1. Missed the live Ask the Expert event?
    Not to worry. Check out the archived thread of the Q&A with Ken Hutcheson, President of U.S. Lawns, and the LawnSite community in the Franchising forum .

    Dismiss Notice

Termite control

Discussion in 'Pesticide & Herbicide Application' started by Branchland, Jun 28, 2006.

  1. Branchland

    Branchland LawnSite Senior Member
    Posts: 354

    What is good to use to get rid of termites? And to keep them away? I've never had any problem before but was on the patio the other night and they was swarming around. I'm guessing that's what they were. My friends that were over thought so too. Looked like ants with wings. Any help with this?
  2. indyturf

    indyturf LawnSite Bronze Member
    from Indy
    Posts: 1,877

    Termador is good, also Talstar is labled for termites. But I would stay away from the bait systems. check and see how many body parts the they have, if its 3 they are flying ants but if there are 2 body they are termites!
  3. bugthug

    bugthug LawnSite Member
    from PA
    Posts: 57

    First identify the problem . Identify what it it is and then go from there.
  4. upidstay

    upidstay LawnSite Bronze Member
    from CT
    Posts: 1,341

    If they looked like ants with wings then they were probably ant reproductives. Termites are generally white or tan, carpenter ants are big black ants. They are pretty distinctive looking. Terminix has a good indoor pest id page on their website. I would capture some and take them to my ag extension service. And the best way to get rid of them is to hire a pro. I would not mess around trying to do it myself. You might not be able to buy the chemicals necessary to treat them withouit the proper licensing anyway.
    Do an inspection of your house. Look in the cracks and crevices for ant frass. It looks sorta like pencil sharpener shavings, but will likely have insect parts mixed in. Look for the ants themselves. They will go for water damaged wood first. It makes for easy digging and provides them with moisture too. Termites are subtertanean, so they will build mud tubes to get to wood. They prefer water damaged wood too. Look for tubes of mud along your foundation base, or they will sometimes build them straight up out of the ground underneath a building.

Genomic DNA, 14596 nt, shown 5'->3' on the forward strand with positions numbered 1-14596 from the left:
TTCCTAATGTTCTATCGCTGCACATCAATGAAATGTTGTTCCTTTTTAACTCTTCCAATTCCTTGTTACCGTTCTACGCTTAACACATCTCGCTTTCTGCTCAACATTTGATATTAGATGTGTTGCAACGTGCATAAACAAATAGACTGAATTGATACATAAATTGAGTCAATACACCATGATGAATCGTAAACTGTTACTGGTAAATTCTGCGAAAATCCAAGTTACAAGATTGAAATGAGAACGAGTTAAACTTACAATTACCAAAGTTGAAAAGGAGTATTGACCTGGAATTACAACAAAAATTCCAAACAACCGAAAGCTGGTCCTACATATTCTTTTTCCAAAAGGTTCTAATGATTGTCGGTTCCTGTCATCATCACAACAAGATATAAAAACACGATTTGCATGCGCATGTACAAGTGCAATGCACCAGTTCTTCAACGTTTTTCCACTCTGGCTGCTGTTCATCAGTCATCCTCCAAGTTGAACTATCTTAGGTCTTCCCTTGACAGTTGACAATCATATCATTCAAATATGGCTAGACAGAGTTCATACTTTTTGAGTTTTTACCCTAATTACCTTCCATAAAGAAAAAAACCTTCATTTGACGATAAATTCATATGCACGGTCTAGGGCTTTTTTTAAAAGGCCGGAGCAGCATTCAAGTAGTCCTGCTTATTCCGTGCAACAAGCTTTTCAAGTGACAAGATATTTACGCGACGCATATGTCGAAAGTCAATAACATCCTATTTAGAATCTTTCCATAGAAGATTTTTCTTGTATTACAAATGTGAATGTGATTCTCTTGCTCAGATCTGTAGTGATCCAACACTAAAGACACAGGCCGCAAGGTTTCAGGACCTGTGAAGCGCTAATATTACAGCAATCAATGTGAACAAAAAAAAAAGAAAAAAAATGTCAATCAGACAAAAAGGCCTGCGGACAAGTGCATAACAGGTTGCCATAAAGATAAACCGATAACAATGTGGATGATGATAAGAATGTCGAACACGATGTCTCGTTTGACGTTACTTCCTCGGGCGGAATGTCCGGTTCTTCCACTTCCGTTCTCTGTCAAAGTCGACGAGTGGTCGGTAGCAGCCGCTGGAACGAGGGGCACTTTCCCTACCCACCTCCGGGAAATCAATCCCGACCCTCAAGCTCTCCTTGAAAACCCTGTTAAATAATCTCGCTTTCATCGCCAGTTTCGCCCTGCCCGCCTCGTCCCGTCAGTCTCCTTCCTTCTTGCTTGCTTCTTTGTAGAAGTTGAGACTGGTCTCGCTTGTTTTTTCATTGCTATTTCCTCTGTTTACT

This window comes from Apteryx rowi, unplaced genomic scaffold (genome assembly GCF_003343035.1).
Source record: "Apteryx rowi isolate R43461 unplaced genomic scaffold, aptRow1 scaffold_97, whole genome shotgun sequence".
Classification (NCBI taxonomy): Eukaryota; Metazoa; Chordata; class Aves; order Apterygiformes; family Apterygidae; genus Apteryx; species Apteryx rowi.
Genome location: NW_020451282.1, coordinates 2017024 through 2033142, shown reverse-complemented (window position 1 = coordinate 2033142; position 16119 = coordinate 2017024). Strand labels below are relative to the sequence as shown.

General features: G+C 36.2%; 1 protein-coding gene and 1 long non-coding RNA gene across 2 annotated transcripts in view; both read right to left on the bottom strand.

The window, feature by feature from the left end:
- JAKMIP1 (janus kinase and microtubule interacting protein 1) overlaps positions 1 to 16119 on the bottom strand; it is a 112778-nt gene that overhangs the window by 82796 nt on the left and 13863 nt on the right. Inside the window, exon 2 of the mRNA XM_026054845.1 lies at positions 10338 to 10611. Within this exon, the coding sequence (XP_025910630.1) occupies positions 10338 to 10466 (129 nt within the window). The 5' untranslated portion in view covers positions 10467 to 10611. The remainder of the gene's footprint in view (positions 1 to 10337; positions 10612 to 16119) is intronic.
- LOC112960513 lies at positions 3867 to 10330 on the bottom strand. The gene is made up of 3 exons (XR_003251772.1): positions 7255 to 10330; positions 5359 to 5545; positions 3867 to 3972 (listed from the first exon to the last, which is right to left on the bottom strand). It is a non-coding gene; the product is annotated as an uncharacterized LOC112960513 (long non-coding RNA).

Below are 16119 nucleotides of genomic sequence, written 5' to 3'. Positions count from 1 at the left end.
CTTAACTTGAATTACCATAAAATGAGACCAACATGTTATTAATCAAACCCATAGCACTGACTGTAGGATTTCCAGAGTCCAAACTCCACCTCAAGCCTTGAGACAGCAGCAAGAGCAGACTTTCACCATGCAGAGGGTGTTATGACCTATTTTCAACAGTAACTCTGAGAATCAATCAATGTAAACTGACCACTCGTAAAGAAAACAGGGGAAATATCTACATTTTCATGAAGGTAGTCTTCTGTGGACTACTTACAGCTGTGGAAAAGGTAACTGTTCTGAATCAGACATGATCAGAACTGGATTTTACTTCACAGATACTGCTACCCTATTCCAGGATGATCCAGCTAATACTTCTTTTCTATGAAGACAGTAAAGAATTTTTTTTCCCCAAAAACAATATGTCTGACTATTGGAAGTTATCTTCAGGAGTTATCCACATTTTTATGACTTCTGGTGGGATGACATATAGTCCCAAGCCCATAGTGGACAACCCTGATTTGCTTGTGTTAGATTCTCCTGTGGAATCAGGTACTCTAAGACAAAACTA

They can do an amazing amount of damage in a short time, so find them sooner than later. That leaky faucet you have been putting off fixing might be doing more damage than you thought.
  5. Chris@CRU

    Chris@CRU LawnSite Member
    Posts: 72

    Okay, first let me say that I am a Certified Pest Control Operator that specializes in subterranean termite control, with 17 years experience. If the termites are swarming, the colony is several years old, and has sufficient food and water to sustain a swarm. Second, subterranean termites forage for their food underground for hundreds of yards. So,it would be wise to have an inspection by a reputable local company. They are free, and will give you a professional opinion and evaluation. Talstar, although labeled for termites, is a pyrithroid, a repellent, and not recommended by most states. Reason, termites detect the repellent, and go around it. Temidor, is in my opinion, and experience, after treating THOUSANDS of homes with it, the best. But, it is not a magic bullet. You must have the correct equipment, and tools, and more importantly, knowledge, to apply it correctly. You cannot simply put it anywhere and expect it to work. You investment will be better protected by using a professional who has been properly trained.
    In addition, termite have THREE body segments, they are insects, so by definition, three body segments. The head and abdomen have a distinct separation, where the abdomen and thorax have less of a definition of separation. Subterranean termites have two pair of equal length wings (order Isoptera= Latin for equal wings), the wings will have two or more dark longitudinal veins.
    I state this because there is too much disinformation out there helping people make poorly informed decisions. You can contact a local professional using this site, or any other. www.ipconetwork.org.
    If you have any questions, feel free to contact me. We insure companies throughout the United States, and would be happy to assist you in any aspect of protecting your home.

    I step down from the soap box.....
  6. rodneyskip

    rodneyskip LawnSite Member
    from KY
    Posts: 196